in real life posted links to articles on politics with one-line
commentaries. I'd heard that there were also such things as personal,
diary-like blogs, but was told that they were full of mindless minutiae —
I was determined not to write one of those! A librarian's son, I did
the logical thing and consulted a blog directory (remember those?) and
the title of a blog in the philosophy and religion section caught my
eye: the cassandra pages.
When I clicked through, I found an author with a distinctly epistolary voice who also functioned as the hostess of a virtual salon, a place buzzing with conviviality. Beth's blog in early 2004 was a major node in a large, informal network of down-to-earth intellectuals, bloggers such as Dick Jones, Lorianne DiSabato, Rachel Barenblat, Dale Favier, Chris Clarke and many others using mysterious, lower-case pseudonyms: languagehat, commonbeauty, butuki, qB... It was a revelation. Beth's own voice was a perfect balance of wisdom and vulnerability, and her willingness to engage critically with religion — as well as with the arts and literature — did more to shape my own conception of what blogging could be than anything else I encountered online in those first, formative months. Her reports on the newly elected Bishop Gene Robinson in January 2004 sparked lengthy, thoughtful conversations in which an especially diverse collection of political and religious free-thinkers took part. I felt as if I'd come home.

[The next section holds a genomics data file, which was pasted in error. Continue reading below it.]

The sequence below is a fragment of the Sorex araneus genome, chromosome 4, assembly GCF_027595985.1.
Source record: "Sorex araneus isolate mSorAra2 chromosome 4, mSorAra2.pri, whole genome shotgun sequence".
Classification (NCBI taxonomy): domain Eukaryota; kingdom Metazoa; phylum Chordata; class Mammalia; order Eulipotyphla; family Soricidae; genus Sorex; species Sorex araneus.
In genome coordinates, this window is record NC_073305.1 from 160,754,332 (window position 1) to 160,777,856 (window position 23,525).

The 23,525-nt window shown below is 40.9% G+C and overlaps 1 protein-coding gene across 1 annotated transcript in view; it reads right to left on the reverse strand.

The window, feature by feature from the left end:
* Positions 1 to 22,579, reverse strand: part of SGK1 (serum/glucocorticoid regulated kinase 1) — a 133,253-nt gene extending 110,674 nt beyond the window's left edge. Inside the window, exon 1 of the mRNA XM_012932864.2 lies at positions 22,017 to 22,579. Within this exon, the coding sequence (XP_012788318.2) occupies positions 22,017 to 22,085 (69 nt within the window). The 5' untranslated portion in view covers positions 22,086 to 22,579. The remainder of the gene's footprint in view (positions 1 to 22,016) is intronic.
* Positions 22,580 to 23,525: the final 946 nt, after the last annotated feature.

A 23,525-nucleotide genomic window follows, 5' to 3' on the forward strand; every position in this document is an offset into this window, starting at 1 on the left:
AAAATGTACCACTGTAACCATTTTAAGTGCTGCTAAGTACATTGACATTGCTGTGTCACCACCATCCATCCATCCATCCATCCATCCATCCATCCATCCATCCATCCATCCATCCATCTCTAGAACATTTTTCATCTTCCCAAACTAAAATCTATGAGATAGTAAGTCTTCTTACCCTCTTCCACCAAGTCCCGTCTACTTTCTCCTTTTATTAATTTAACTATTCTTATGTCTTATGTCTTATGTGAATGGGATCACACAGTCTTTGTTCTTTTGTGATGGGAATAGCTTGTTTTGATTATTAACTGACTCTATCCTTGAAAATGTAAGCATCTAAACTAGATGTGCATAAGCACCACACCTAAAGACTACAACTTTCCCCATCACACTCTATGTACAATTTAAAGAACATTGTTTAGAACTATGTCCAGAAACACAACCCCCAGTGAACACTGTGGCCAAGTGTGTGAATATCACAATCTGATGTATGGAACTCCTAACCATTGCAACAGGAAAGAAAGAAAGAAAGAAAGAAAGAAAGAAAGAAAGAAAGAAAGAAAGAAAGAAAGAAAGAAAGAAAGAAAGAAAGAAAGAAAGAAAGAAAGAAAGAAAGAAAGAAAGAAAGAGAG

Adding to the impression of homey-ness were warm colors and a smart design, and, yes, a willingness to glean insights from the far-from-mindless minutiae of daily life. The fact that the cassandra pages has maintained a consistent design aesthetic for an entire decade is astonishing, but it testifies to the maturity of its author's voice and vision. It's an oasis of consistency in an online world where blogs are regularly abandoned, change names or URLs, or at least undergo a major design overhaul every year or two. Blogging itself has gone mainstream since then, and the apostles of online utopia have moved on to champion social networks, where corporations rather than individual writers set the tone. Most of the blogs I read have become quieter places as a result, but the friendships forged in those early years endure. In fact, one of them has blossomed into a romance, years after we first met in the comment threads at Language Hat and the cassandra pages, so it's no exaggeration to say that Beth's red, black and white blog changed my life.
It was also fun to watch those initial blog posts on Gene Robinson blossom into a book published by a major literary press, which seemed to kind of set the pattern for other bloggers in our ambit who used their blogs to explore new ideas with a community of like-minded writers, thinking through a variety of creative and spiritual projects: art exhibitions, books of poems, a critically acclaimed novel, monastic and rabbinic ordinations, theatrical productions, online journals... For me and I think for many others, the cassandra pages led the way. Long may it prosper.